Abstract Title:

In vitro and in vivo characterization of a combination chemotherapy formulation consisting of vinorelbine and phosphatidylserine.

Abstract Source:

Eur J Pharm Biopharm. 2007 Mar;65(3):289-99. Epub 2006 Oct 17. PMID: 17123800

Abstract Author(s):

Murray S Webb, Sharon Johnstone, Tara J Morris, Allison Kennedy, Ryan Gallagher, Natashia Harasym, Troy Harasym, Clifford R Shew, Paul Tardi, Wieslawa H Dragowska, Lawrence D Mayer, Marcel B Bally

Article Affiliation:

Celator Pharmaceuticals Inc., Vancouver, BC, Canada. [email protected]


The purpose of these studies was to design an intravenous drug formulation consisting of two active agents having synergistic in vitro activity. Specifically, we describe a novel drug combination consisting of a cytotoxic agent (vinorelbine) with an apoptosis-inducing lipid (phosphatidylserine, PS). In vitro cytotoxicity screening of PS and vinorelbine, alone and in combination, against human MDA435/LCC6 breast cancer and H460 lung cancer cells was used to identify the molar ratio of these two agents required for synergistic activity. PS and vinorelbine were co-formulated in a lipid-based system at the synergistic molar ratio and the pharmacokinetic and antitumor characteristics of the combination assessed in mice bearing H460 tumors. The cytotoxicity of the lipid, and the synergy between the lipid and vinorelbine, were specific to PS; these effects were not observed using control lipids. A novel formulation of PS, incorporated as a membrane component in liposomes, and encapsulating vinorelbine using a pH gradient based loading method was developed. The PS to vinorelbine ratio in this formulation was 1/1, a ratio that produced synergistic in vitro cytotoxicity over a broad concentration range. The vinorelbine and PS dual-agent treatment significantly delayed the growth of subcutaneous human H460 xenograft tumors in Rag2M mice compared to the same dose of free vinorelbine given alone or given as a cocktail of the free vinorelbine simultaneously with empty PS-containing liposomes. These studies demonstrate the potential to develop clinically relevant drug combinations identified using in vitro drug-drug interactions combined with lipid-based delivery systems to co-formulate drugs at their synergistic ratios.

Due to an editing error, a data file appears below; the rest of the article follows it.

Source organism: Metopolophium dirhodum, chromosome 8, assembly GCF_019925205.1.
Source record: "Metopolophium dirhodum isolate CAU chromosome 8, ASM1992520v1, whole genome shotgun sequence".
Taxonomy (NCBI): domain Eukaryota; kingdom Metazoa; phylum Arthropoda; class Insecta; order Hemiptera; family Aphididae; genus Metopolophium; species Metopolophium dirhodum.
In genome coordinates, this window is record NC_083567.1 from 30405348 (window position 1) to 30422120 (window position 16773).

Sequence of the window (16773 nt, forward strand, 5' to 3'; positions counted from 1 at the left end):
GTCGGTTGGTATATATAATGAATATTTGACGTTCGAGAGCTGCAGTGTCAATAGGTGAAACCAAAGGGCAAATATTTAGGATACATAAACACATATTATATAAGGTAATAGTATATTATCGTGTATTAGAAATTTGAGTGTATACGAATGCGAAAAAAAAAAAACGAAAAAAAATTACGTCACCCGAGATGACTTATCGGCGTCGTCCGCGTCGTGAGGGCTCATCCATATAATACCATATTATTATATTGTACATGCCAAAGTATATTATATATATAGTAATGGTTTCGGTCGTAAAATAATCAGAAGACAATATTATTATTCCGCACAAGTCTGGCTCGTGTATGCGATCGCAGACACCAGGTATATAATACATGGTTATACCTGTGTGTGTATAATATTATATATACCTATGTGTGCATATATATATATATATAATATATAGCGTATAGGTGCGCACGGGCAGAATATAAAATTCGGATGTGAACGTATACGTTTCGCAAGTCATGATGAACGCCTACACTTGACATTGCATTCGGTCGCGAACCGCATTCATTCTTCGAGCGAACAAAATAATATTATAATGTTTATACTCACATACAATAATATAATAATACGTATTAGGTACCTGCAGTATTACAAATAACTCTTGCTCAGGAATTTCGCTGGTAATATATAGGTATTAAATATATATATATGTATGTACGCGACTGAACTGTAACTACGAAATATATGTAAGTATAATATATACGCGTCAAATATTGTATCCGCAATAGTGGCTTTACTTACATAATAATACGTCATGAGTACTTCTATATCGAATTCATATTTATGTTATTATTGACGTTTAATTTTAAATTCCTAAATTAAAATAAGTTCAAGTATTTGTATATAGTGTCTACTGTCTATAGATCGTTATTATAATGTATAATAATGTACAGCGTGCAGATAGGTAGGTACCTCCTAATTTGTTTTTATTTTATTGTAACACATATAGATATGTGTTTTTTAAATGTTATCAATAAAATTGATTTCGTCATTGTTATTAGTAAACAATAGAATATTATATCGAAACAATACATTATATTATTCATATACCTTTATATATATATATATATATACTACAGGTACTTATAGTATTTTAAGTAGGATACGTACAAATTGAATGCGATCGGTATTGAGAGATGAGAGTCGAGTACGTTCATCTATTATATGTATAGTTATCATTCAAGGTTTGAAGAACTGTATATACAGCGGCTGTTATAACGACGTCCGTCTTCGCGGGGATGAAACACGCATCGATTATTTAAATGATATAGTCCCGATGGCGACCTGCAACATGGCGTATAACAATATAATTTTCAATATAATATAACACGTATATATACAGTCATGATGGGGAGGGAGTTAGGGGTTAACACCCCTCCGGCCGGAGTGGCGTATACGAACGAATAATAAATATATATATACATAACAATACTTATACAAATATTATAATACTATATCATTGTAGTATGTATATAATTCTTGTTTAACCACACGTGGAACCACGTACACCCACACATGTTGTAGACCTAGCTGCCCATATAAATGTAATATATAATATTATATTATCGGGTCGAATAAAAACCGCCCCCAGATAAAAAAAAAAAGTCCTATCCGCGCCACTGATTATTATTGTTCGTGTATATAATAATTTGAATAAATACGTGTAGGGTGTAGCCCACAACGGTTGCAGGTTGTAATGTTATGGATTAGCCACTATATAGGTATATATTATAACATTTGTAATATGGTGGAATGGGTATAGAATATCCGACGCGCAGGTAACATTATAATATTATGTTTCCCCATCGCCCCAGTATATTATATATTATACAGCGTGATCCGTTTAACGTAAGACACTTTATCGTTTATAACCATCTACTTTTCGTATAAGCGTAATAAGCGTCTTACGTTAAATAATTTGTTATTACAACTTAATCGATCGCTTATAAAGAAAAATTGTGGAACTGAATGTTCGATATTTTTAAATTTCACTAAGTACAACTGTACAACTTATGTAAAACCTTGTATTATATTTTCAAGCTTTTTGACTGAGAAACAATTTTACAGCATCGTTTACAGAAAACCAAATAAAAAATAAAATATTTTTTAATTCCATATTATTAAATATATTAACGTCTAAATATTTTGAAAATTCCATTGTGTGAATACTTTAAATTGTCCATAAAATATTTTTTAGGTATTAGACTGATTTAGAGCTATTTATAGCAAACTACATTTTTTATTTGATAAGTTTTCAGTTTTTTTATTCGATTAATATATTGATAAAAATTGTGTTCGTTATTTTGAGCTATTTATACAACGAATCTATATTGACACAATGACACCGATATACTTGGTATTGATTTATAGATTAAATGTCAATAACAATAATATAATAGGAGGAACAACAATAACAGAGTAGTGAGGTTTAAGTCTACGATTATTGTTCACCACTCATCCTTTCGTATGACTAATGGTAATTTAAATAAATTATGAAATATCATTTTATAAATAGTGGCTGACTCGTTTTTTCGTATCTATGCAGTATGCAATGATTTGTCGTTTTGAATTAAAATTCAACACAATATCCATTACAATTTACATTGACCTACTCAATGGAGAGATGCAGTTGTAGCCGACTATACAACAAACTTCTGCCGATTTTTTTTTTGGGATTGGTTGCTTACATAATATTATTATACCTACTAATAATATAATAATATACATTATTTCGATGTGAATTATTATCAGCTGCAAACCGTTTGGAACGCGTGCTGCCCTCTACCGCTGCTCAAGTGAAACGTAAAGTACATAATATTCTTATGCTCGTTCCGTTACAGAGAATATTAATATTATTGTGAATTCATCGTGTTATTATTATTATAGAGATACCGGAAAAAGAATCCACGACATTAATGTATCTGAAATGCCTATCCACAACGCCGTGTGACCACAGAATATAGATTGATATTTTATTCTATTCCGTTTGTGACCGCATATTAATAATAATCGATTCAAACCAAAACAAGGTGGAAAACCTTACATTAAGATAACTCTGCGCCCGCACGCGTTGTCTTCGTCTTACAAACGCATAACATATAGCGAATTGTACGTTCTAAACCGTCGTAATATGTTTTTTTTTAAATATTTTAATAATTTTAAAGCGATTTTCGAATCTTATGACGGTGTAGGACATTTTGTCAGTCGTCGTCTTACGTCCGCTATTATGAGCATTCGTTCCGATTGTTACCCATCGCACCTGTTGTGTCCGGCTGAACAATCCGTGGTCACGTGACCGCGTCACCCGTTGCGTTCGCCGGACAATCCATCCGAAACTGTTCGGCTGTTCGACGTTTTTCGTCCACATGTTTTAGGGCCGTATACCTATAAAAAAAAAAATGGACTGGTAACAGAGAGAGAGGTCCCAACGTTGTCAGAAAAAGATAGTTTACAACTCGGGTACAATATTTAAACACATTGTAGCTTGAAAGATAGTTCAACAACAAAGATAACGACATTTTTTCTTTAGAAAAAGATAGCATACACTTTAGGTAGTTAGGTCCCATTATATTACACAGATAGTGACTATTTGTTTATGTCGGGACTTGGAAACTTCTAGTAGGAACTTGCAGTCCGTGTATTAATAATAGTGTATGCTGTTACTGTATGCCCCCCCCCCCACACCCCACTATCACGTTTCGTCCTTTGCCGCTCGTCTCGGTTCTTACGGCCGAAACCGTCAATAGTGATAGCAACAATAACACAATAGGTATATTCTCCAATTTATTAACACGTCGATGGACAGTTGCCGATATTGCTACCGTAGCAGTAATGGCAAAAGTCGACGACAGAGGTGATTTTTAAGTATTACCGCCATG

Study Type : Animal Study

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